This is how we went about building our display for this year’s Festival.
‘We’ = Sue Smith, Trudi Kearsley, Carole Druce, Debbie Lamb, Sue Austin, Janet Lambert, Dave Smith (spouse of Sue Smith, Dave is to flower arranging what Herod was to children’s welfare, but good with hammer and drill).
It started with a call from the Festival designer, Josie, in March 17, asking if Sue would like to put together a team from St Thomas à Becket to create a display for this year’s Festival. Sue said yes with vicar Mark’s permission. The theme of ‘This earthly paradise’ was announced and all the teams (80 or so) were given a list of subjects to choose from. Each team selected three subjects and the designer allocated one of them to the team.
We got “Aotearoa – The Land of the Long White Cloud” or New Zealand, in the Sailors’ Chapel. Josie gave us a brief of some things which she wanted to see in the display. Essentially we were to give a feel of the wonder that the early botanists and plant hunters felt when they reached New Zealand with Captain Cook in 1769, with some indigenous plants and a water feature, but generally it was down to us to prepare a design.
Sue submitted the outline design in December 17 and it was approved in February 18.
There were lots of visits to the Cathedral to photo and measure up the space we also discussed with the technical team the practical elements of making and suspending a long white cloud from the roof. During this time we were told that we couldn’t have the water feature. Dave was disappointed that he couldn’t use water pumps and acres of pond liner to float his canoe and build a beach (sand was banned as well).
The overall design comprised a waterfall (dry!), some mountains, a deck, canoe, some grass and a beach (pebbles not sand) and two tree ferns from Sue’s garden.
The flower budget was £550 and the flower order went in in March 18. Assembling the flower order was nerve wracking as when you submit the list, it can’t be changed. We needed additional money for foliage and other accessories which was raised from a cake sale, coffee morning and Carole’s excellent pop-up restaurant.
It took several weeks to make the waterfall out of papier-mâché and to build a canoe. We assembled other props and bits and pieces and laid them out upstairs in the Church Centre to get an idea of how we would fill the space on the day. We also held a workshop to paint scenery and build the cloud. The cloud was Debbie’s idea and comprised a chicken wire core with fleece and kapok outside. The cloud was decorated with dried gypsophila.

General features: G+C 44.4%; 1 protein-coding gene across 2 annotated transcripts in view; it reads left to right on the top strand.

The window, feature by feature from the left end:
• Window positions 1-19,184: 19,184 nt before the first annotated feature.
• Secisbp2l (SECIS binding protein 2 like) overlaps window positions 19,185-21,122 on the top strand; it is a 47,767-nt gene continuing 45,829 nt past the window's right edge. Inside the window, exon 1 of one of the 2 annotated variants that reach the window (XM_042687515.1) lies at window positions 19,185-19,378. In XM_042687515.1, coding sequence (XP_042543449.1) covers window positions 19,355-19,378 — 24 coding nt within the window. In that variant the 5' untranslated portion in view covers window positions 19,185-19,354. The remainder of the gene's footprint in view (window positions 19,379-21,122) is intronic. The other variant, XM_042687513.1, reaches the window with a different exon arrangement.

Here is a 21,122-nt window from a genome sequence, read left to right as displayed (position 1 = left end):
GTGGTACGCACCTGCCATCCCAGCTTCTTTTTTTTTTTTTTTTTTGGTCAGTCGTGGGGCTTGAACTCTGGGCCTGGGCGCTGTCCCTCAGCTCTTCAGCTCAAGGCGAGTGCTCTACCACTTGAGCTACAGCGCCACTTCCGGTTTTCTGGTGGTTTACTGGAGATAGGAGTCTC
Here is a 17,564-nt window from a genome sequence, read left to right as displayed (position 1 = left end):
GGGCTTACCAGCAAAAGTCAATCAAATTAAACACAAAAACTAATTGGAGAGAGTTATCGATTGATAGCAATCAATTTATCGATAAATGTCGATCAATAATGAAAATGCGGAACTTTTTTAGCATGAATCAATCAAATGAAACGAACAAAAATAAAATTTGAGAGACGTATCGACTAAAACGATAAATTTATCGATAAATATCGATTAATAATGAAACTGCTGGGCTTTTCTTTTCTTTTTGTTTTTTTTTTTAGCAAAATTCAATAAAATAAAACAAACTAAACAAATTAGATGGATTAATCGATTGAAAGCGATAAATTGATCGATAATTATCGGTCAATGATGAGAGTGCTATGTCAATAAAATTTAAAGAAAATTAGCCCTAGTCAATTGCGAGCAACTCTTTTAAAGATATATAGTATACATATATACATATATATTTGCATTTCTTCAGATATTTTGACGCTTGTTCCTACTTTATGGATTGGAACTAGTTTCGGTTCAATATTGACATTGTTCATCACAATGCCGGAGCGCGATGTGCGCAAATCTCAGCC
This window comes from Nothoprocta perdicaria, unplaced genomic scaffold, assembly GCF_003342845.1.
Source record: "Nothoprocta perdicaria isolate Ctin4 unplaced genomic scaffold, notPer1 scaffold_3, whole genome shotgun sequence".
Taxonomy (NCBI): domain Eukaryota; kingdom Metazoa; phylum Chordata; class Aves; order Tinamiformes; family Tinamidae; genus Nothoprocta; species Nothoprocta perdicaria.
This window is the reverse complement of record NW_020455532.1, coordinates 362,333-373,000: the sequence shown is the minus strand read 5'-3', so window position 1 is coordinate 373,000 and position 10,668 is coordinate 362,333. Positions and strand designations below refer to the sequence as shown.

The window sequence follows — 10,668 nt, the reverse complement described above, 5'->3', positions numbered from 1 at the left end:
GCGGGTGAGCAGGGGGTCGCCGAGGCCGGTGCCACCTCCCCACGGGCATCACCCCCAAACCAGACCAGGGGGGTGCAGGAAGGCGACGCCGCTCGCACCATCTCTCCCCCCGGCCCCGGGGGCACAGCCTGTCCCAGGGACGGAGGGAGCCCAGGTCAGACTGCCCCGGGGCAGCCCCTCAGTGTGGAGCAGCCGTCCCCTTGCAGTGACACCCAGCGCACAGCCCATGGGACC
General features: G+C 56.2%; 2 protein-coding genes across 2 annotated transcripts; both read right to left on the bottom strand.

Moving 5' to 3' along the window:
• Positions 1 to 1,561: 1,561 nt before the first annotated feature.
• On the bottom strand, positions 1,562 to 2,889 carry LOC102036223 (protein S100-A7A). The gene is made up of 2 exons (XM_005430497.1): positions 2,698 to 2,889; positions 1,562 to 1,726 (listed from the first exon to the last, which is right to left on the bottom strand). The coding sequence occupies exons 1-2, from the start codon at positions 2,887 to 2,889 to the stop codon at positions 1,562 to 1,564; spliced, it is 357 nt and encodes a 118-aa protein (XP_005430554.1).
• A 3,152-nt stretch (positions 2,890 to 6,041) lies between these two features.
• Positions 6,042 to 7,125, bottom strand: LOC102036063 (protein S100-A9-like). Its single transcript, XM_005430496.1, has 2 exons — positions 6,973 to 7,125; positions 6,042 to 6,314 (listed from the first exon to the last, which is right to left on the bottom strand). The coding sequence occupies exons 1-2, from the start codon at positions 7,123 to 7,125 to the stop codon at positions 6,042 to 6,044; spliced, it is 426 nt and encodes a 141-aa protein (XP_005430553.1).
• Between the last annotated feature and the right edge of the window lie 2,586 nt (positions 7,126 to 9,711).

We were given two and a half days to set up the display. The first day started at half past eight on the Bank holiday Monday 28th May. Sue and Dave’s daughter Juliet provided her horse box, which we loaded with stuff and arrived at the Cathedral with. Naturally a large horse box took up a large amount of room and we were under pressure to empty it quickly. Fortunately Debbie’s husband Steve and Sue Austin’s husband Brad turned up to help and we didn’t upset the powers that be for too long.
Day 1 didn’t involve any flower arranging, the whole area has to be covered with fleece and plastic to protect the floor before you start, the flowers need to be sorted into the displays, the green blocks of Oasis that the flowers sit in have to be collected and soaked in water. The waterfall, mountains and the props were placed, ready for the flower arrangers to start on the second day.
Day 2 was the flower arranging day and the amazing transformation was completed with the placing of the hundreds of blooms using the talent of the team. We were fortunate to complete on the second day so that the third half day could be used for fine tuning and cleaning up.
The display needed watering every day of the Festival up to the tearing down on Sunday. The suppliers of the flowers keep a back up store of blooms, so when the odd bloom drooped, we were able to replace it.
It was amazing to see the Cathedral filled with hundreds of flower arrangers beavering away on the first two days and then the transformation when they had finished and left the Cathedral full of flowers in stunning displays. It was great to be part of it.
Tearing down the display on Sunday afternoon was quite sad in a way, but took a lot less time than building it. It will take a couple of weeks to get everything we borrowed back to where it came from, and another Flower Festival will be done with – until the next one!
by Sue Smith